Moving from the military to the civilian workforce presents veterans with many challenge, key among them a significant culture shift: career paths, leadership styles, and collegial relationships are dramatically different in the military culture than in most modern workplaces, according to Heide Abelli, a senior vice president, content product manager at Skillsoft. That’s why retraining or upskilling veterans requires a different focus than working with other populations.

Skillsoft’s approach—a heavy emphasis on scenario-based learning—works for all populations and demographics and is applicable in any industry, Abelli said. But she’s especially proud of the company’s focus on (and success with) veteran populations, both those seeking to succeed in their jobs and those who are unemployed and transitioning to civilian jobs.

“The military has very clear career progressions. It is a very defined process for how individuals in the military can grow professionally and build their careers,” Abelli said. On the other hand, in civilian organizations, “The individual is much more responsible for designing their career path and figuring out what potential growth paths might be professionally.”

The emphasis on personal responsibility for designing a career path and advocating for oneself also flies in the face of the demeanor expected from service members, who may be hesitant to speak up or challenge an officer. One reason for this difference is that “Leadership styles in the military tend to be somewhat different from what we are now finding in most organizations,” Abelli said. “There is much more of a command-and-control type leadership style, a more maybe authoritative leadership style, which is used in the military for very good reasons. However, when you get into civilian life, there are many different leadership styles that you’ll find in organizations. And most companies now are moving toward what I would call collaborative leadership.” Abelli added that individuals coming out of military service may not know when to speak up or how to do so appropriately.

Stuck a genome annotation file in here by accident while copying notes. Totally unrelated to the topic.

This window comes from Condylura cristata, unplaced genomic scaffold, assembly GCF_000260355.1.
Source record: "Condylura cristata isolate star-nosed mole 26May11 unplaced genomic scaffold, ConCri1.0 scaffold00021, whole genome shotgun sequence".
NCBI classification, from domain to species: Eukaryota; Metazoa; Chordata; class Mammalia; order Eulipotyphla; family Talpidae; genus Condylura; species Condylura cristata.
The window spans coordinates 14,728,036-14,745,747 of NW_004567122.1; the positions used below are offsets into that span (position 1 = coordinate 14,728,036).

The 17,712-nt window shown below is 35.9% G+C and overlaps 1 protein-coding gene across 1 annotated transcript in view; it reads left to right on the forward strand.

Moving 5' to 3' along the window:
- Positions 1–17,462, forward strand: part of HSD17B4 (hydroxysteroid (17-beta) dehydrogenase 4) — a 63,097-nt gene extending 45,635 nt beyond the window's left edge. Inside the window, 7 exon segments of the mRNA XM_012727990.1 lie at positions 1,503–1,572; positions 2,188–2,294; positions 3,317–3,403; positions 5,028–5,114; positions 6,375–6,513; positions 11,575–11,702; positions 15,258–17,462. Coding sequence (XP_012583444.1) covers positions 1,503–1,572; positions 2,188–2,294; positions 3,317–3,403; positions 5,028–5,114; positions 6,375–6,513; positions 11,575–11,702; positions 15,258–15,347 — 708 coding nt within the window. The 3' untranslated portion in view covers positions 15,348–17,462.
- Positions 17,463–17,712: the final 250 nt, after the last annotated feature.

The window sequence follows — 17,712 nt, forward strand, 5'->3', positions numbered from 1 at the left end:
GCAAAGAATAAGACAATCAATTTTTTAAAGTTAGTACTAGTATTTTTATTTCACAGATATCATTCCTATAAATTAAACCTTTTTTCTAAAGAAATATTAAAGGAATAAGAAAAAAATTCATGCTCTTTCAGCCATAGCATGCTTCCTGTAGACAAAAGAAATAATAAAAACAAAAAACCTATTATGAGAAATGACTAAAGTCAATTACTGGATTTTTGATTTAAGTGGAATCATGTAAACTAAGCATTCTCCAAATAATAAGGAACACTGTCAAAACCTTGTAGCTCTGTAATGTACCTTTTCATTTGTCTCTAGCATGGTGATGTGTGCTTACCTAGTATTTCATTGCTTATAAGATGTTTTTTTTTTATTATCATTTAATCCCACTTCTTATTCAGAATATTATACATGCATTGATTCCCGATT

The issue arise in both employee-to-boss relationships and peer relationships in the workplace. Learning to network, to persuade when one has no direct authority, to give and accept feedback or coaching—these are all “soft skills” that are in high demand in modern workplaces, Abelli said—and all are areas where the culture change can be “jarring” for veterans.

An advantage of scenario-based eLearning is that it provides learners with opportunities to “understand quickly, ‘Okay this is how it works, this is how it’s done,’ ” Abelli said. “If I can show you a scenario of somebody giving feedback or of somebody managing up to a boss or cultivating relationships with peers and how that actually happens in a real-life work context using scenario, then I can quickly accelerate your learning path in that cultural challenge dimension.”

Scenario-based learning is effective

Scenario-based learning and eLearning that tends heavily toward a narrative or storytelling approach are increasingly seen as ways to engage learners in material that is relevant and applicable. According to researcher John M. Carroll, scenarios:

  • Evoke reflection
  • Are both concrete and flexible
  • Afford multiple views of an interaction
  • Promote work-oriented communication among stakeholders

By providing realistic examples of, say, difficult conversations or ways to promote an idea or make a suggestion without being confrontational, scenarios offer learners safe, low-risk environments to learn, try approaches (and make mistakes). This allows them to develop and practice skills that are critical to obtaining and succeeding in civilian workplaces.